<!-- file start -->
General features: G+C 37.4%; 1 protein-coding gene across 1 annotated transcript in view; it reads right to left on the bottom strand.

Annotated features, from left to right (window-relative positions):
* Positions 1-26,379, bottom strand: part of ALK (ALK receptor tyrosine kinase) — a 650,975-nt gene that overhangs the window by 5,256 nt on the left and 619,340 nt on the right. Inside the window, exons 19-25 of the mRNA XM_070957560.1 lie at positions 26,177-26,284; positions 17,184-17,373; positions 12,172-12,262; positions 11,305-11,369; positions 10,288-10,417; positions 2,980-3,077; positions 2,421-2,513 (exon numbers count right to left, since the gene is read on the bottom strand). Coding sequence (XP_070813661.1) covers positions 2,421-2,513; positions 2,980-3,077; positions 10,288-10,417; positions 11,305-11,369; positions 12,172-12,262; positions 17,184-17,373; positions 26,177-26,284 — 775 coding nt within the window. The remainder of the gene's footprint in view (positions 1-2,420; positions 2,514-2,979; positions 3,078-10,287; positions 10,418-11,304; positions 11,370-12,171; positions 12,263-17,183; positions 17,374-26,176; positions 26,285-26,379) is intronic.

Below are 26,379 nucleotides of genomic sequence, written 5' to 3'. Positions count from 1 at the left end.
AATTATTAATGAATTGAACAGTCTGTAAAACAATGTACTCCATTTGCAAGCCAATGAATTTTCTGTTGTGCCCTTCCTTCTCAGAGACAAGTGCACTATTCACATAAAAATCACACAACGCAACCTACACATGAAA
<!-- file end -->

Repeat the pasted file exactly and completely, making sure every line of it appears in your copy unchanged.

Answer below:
General features: G+C 37.4%; 1 protein-coding gene across 1 annotated transcript in view; it reads right to left on the bottom strand.

Annotated features, from left to right (window-relative positions):
* Positions 1-26,379, bottom strand: part of ALK (ALK receptor tyrosine kinase) — a 650,975-nt gene that overhangs the window by 5,256 nt on the left and 619,340 nt on the right. Inside the window, exons 19-25 of the mRNA XM_070957560.1 lie at positions 26,177-26,284; positions 17,184-17,373; positions 12,172-12,262; positions 11,305-11,369; positions 10,288-10,417; positions 2,980-3,077; positions 2,421-2,513 (exon numbers count right to left, since the gene is read on the bottom strand). Coding sequence (XP_070813661.1) covers positions 2,421-2,513; positions 2,980-3,077; positions 10,288-10,417; positions 11,305-11,369; positions 12,172-12,262; positions 17,184-17,373; positions 26,177-26,284 — 775 coding nt within the window. The remainder of the gene's footprint in view (positions 1-2,420; positions 2,514-2,979; positions 3,078-10,287; positions 10,418-11,304; positions 11,370-12,171; positions 12,263-17,183; positions 17,374-26,176; positions 26,285-26,379) is intronic.

Below are 26,379 nucleotides of genomic sequence, written 5' to 3'. Positions count from 1 at the left end.
AATTATTAATGAATTGAACAGTCTGTAAAACAATGTACTCCATTTGCAAGCCAATGAATTTTCTGTTGTGCCCTTCCTTCTCAGAGACAAGTGCACTATTCACATAAAAATCACACAACGCAACCTACACATGAAA